Duration: 2.5-5 hours
Distance (one-way and round trip): approximately 3.5 miles from Roger C. Fisher Park to Ed Koch Access Area; it is an additional 3.5 miles to Phillips Landing.
Starting Location: Roger C. Fisher Laurel River Park
Town of Laurel Website | DE Fish & Wildlife
As with many towns in the Nanticoke River region, time and tide are closely connected in the town of Laurel. Up-creek from Bethel, Laurel served as a terminus for a number of industries. Ships often traveled between the Broad Creek towns, as lumber was a valuable commodity for ship-building enterprises. Ships continued to haul goods into Laurel for many years, and while Broad Creek is no longer a working creek, you can follow the path that many schooners took in years past. From Laurel, you can paddle to just below Bethel or go a few more miles and end at Phillips Landing, near the confluence with the Nanticoke River. You can find out more about these two towns and their histories at their respective historical societies (Laurel Historical Society | Bethel Historical Society + Maritime Museum).
Broad Creek turns tidal in Laurel, so check the tide charts before departing. Paddling with the tide is recommended and will make for an easier, more pleasant journey. In Laurel, Broad Creek is fairly narrow and trees buffer the shorelines. While you may see a fisherman or two in a motorboat, they are usually moving at a very slow speed. However, as you move further west, the creek will widen and you will encounter more motorboats. Broad Creek is a very well-known largemouth bass fishery, and bass fishing tournaments do occur on this waterway. As you may expect, weekends during the summer are the busiest times, so if you’re able, we recommend paddling on a weekday.
OPTIONAL STOP 1: Before leaving Laurel, head upstream a short distance to the railroad bridge. This is the site of a unique disaster–the crashing of a Norfolk Express engine with a schooner, the Golden Gate, in 1904. The engineer lost his life, but all others were able to make their ways safely back to shore. Although the drawbridge is obviously newer, the stone supports were in place during this event. Charlie Ipcar wrote a song about this tragedy; read the lyrics at his page.
Head west or downstream from Roger C. Fisher Laurel River Park. In the first half of the Fisher Park to Ed Koch paddle, you will paddle through heavily forested areas that provide shade. Large baldcypress and sycamore trees dominate the landscape, although smaller shrubs like sweet pepperbush and swamp roses dot the landscape. Dragonflies dart across the water, and bees and other pollinators can be viewed at any of the blooming flowers you see. If you’re quiet enough, you may spot a beaver and river otter near the shoreline. Songbirds are also concentrated in this area. You may see or hear Baltimore Orioles, a number of warblers, and common birds such as Carolina Wrens, Cardinals, and Osprey.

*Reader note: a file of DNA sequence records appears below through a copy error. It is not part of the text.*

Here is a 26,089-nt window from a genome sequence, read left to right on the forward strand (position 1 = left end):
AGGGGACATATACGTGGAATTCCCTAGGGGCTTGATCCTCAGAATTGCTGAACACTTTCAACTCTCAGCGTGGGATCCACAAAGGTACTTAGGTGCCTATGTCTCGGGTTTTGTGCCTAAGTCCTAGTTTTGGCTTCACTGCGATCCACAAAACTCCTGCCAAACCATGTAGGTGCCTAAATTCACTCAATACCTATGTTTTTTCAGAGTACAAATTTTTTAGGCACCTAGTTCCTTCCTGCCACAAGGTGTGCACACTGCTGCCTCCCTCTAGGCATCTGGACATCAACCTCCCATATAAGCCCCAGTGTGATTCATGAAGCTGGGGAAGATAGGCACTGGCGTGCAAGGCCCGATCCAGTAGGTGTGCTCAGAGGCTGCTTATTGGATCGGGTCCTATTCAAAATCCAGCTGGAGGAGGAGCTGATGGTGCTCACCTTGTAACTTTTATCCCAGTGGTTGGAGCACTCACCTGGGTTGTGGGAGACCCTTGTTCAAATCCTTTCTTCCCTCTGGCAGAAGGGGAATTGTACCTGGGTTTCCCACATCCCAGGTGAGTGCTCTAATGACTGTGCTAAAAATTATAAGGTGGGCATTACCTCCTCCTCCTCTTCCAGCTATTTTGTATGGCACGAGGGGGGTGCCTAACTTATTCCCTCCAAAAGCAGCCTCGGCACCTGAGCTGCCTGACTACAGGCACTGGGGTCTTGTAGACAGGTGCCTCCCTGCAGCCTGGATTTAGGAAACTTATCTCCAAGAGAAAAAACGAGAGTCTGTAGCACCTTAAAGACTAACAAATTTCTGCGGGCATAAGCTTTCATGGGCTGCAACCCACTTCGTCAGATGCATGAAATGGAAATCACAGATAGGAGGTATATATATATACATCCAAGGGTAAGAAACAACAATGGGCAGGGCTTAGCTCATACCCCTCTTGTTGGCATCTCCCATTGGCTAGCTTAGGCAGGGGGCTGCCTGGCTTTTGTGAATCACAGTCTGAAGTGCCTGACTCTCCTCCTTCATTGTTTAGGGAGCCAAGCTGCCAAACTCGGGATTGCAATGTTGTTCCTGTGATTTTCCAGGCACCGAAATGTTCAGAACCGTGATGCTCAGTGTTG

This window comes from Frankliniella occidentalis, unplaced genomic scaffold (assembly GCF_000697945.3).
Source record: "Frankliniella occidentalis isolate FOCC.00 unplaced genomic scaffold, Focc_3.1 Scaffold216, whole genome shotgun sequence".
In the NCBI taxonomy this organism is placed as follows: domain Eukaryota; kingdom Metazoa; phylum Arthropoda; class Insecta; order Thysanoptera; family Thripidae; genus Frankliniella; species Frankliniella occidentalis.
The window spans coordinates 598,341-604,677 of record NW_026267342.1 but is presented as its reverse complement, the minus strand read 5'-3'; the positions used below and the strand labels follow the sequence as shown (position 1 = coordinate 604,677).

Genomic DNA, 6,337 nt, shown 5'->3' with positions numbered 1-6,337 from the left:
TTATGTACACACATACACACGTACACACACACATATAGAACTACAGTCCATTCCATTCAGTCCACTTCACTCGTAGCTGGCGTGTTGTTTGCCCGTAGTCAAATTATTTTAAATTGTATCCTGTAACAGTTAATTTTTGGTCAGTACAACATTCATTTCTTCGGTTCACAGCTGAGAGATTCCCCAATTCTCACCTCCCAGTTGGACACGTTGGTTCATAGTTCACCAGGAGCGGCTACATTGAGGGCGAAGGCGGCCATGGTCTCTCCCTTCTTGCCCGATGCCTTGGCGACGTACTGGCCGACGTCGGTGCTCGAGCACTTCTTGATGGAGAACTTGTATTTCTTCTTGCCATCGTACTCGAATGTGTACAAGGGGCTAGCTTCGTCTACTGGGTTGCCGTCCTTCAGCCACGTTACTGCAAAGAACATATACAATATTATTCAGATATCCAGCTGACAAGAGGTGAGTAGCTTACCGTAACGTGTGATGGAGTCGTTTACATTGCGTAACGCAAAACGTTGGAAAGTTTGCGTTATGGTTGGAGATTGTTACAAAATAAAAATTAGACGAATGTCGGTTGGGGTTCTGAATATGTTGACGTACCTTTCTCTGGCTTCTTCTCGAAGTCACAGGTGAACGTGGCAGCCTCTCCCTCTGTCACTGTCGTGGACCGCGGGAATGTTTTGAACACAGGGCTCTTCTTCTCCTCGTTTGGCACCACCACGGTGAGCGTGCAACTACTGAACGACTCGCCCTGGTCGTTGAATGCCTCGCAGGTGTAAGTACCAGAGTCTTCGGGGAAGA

In the second half of the paddle, you’ll enter more open water and have the potential to paddle through lilypads, tuckahoe or arrow arum, and pickerel weed and its lavender flowers. Keep an eye (and ear) open for the rat-a-tat-tat of Belted Kingfishers as they zip over the water. Osprey will also be active on this part of the river. There is a nest in Bethel; look for another on daymark 14.
As you approach Bethel, you’ll see a lagoon and a sign. This is Bethel Hole, and it’s a protected largemouth bass nursery. No fishing is permitted from April 1 through June 30. Barn swallows will fly overhead as you pass beneath the tall bridge and enter Bethel. Unfortunately, there’s nowhere to put out in Bethel, but you may want to visit the Bethel Market for a sandwich or ice cream after your paddle and walk around the historic ship-building town.
Once you depart Bethel, a short paddle remains to reach Ed Koch Access Area. The area is not marked but is directly across from daymark 15. Paddle to the shoreline and pull up. A short path through vegetation will take you to the small parking lot.
If you decide to continue to Phillips Landing, the paddle will intensify, as the water becomes more open. Expect S-curves as you make you way toward the Nanticoke River and as the day progresses, more challenging wind speeds. Beavers are very common in this area of Broad Creek and may approach your kayak and slap their tails against the water’s surface as you pass through their territories.
OPTIONAL STOP 2: Paddle straight past Ed Koch’s shoreline. Don’t turn right to stay on Broad Creek but instead paddle toward the Portsville Pond spillway. The water is often very clear. You will pass by an abandoned boat house that is on its way to collapsing but for now, provides habitat for Barn Swallows.